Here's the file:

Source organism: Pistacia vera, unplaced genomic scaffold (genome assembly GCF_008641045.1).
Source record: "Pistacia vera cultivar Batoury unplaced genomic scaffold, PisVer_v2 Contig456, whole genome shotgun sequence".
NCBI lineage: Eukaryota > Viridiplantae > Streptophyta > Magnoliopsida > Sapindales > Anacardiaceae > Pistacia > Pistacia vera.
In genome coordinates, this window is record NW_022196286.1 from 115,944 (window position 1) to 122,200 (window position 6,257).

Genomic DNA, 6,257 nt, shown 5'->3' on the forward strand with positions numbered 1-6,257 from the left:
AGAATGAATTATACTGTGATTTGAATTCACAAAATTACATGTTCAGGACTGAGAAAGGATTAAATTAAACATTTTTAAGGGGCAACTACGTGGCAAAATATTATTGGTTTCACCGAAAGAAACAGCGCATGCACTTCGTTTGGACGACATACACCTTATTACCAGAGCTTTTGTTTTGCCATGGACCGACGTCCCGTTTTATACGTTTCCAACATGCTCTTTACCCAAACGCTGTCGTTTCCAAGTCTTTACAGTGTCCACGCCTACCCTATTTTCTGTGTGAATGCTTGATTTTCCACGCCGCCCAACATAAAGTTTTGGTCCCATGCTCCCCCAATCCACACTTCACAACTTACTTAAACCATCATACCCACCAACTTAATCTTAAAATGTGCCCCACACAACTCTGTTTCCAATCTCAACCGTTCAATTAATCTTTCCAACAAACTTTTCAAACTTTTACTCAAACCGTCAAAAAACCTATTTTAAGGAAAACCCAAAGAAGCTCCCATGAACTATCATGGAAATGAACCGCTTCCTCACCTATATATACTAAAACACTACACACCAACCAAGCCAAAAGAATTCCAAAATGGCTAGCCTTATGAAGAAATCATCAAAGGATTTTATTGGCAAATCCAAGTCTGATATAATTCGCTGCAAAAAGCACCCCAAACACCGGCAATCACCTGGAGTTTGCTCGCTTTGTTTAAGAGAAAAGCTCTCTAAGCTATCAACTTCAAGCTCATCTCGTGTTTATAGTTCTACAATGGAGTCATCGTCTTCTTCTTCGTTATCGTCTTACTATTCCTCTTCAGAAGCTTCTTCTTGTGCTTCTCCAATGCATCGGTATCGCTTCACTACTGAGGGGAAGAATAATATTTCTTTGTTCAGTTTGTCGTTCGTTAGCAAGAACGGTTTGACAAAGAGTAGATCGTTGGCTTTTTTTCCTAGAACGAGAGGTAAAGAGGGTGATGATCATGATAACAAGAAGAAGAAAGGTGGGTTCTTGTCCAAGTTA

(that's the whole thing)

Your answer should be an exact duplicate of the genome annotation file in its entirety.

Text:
Source organism: Pistacia vera, unplaced genomic scaffold (genome assembly GCF_008641045.1).
Source record: "Pistacia vera cultivar Batoury unplaced genomic scaffold, PisVer_v2 Contig456, whole genome shotgun sequence".
NCBI lineage: Eukaryota > Viridiplantae > Streptophyta > Magnoliopsida > Sapindales > Anacardiaceae > Pistacia > Pistacia vera.
In genome coordinates, this window is record NW_022196286.1 from 115,944 (window position 1) to 122,200 (window position 6,257).

Genomic DNA, 6,257 nt, shown 5'->3' on the forward strand with positions numbered 1-6,257 from the left:
AGAATGAATTATACTGTGATTTGAATTCACAAAATTACATGTTCAGGACTGAGAAAGGATTAAATTAAACATTTTTAAGGGGCAACTACGTGGCAAAATATTATTGGTTTCACCGAAAGAAACAGCGCATGCACTTCGTTTGGACGACATACACCTTATTACCAGAGCTTTTGTTTTGCCATGGACCGACGTCCCGTTTTATACGTTTCCAACATGCTCTTTACCCAAACGCTGTCGTTTCCAAGTCTTTACAGTGTCCACGCCTACCCTATTTTCTGTGTGAATGCTTGATTTTCCACGCCGCCCAACATAAAGTTTTGGTCCCATGCTCCCCCAATCCACACTTCACAACTTACTTAAACCATCATACCCACCAACTTAATCTTAAAATGTGCCCCACACAACTCTGTTTCCAATCTCAACCGTTCAATTAATCTTTCCAACAAACTTTTCAAACTTTTACTCAAACCGTCAAAAAACCTATTTTAAGGAAAACCCAAAGAAGCTCCCATGAACTATCATGGAAATGAACCGCTTCCTCACCTATATATACTAAAACACTACACACCAACCAAGCCAAAAGAATTCCAAAATGGCTAGCCTTATGAAGAAATCATCAAAGGATTTTATTGGCAAATCCAAGTCTGATATAATTCGCTGCAAAAAGCACCCCAAACACCGGCAATCACCTGGAGTTTGCTCGCTTTGTTTAAGAGAAAAGCTCTCTAAGCTATCAACTTCAAGCTCATCTCGTGTTTATAGTTCTACAATGGAGTCATCGTCTTCTTCTTCGTTATCGTCTTACTATTCCTCTTCAGAAGCTTCTTCTTGTGCTTCTCCAATGCATCGGTATCGCTTCACTACTGAGGGGAAGAATAATATTTCTTTGTTCAGTTTGTCGTTCGTTAGCAAGAACGGTTTGACAAAGAGTAGATCGTTGGCTTTTTTTCCTAGAACGAGAGGTAAAGAGGGTGATGATCATGATAACAAGAAGAAGAAAGGTGGGTTCTTGTCCAAGTTA